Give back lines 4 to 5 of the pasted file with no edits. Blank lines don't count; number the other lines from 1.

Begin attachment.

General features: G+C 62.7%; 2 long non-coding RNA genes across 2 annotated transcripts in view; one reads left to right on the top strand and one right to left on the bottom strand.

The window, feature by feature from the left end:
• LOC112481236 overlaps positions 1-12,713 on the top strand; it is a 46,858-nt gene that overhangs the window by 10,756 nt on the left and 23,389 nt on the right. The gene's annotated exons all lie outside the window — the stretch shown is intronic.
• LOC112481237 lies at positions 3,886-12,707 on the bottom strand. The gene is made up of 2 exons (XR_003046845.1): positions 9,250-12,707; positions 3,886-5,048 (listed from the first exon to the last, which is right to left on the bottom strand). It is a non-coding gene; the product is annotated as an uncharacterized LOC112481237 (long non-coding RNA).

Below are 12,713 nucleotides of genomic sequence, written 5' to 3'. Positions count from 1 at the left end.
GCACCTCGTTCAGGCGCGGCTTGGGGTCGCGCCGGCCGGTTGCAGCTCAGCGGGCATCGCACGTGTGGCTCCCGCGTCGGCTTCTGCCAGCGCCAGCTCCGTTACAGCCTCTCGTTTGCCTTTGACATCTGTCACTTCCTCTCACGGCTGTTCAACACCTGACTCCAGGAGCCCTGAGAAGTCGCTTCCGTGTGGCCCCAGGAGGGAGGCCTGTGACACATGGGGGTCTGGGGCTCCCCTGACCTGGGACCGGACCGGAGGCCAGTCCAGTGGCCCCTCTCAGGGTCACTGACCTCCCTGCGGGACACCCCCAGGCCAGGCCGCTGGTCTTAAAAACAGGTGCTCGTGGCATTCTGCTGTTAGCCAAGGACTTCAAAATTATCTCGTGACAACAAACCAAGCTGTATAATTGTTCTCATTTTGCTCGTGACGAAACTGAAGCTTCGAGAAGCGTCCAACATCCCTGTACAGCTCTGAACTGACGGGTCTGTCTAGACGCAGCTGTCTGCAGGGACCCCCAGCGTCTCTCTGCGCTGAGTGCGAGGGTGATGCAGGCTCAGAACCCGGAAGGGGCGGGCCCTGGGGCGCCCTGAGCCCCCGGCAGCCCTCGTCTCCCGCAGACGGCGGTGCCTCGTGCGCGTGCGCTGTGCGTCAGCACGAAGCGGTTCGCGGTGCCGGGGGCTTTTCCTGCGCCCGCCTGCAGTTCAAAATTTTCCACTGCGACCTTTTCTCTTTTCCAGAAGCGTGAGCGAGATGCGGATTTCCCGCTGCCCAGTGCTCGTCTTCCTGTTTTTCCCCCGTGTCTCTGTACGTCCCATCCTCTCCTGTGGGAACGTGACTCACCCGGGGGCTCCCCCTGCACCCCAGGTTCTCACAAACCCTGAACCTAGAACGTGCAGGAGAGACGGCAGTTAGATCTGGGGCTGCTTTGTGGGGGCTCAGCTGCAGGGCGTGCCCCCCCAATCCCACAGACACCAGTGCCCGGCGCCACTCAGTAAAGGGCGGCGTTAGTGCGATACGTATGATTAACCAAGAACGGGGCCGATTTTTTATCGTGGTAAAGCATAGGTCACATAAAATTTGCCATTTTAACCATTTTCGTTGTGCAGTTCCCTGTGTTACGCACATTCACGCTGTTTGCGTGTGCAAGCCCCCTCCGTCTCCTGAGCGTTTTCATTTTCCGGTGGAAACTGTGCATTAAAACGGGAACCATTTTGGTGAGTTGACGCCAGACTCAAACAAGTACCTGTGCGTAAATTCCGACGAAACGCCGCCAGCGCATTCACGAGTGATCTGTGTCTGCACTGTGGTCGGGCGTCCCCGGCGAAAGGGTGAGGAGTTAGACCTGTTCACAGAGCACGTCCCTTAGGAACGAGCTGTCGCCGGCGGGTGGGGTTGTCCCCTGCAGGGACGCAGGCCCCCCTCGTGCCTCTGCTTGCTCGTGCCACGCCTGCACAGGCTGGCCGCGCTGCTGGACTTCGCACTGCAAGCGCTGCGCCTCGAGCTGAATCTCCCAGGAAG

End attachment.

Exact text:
• LOC112481237 lies at positions 3,886-12,707 on the bottom strand. The gene is made up of 2 exons (XR_003046845.1): positions 9,250-12,707; positions 3,886-5,048 (listed from the first exon to the last, which is right to left on the bottom strand). It is a non-coding gene; the product is annotated as an uncharacterized LOC112481237 (long non-coding RNA).

Below are 12,713 nucleotides of genomic sequence, written 5' to 3'. Positions count from 1 at the left end.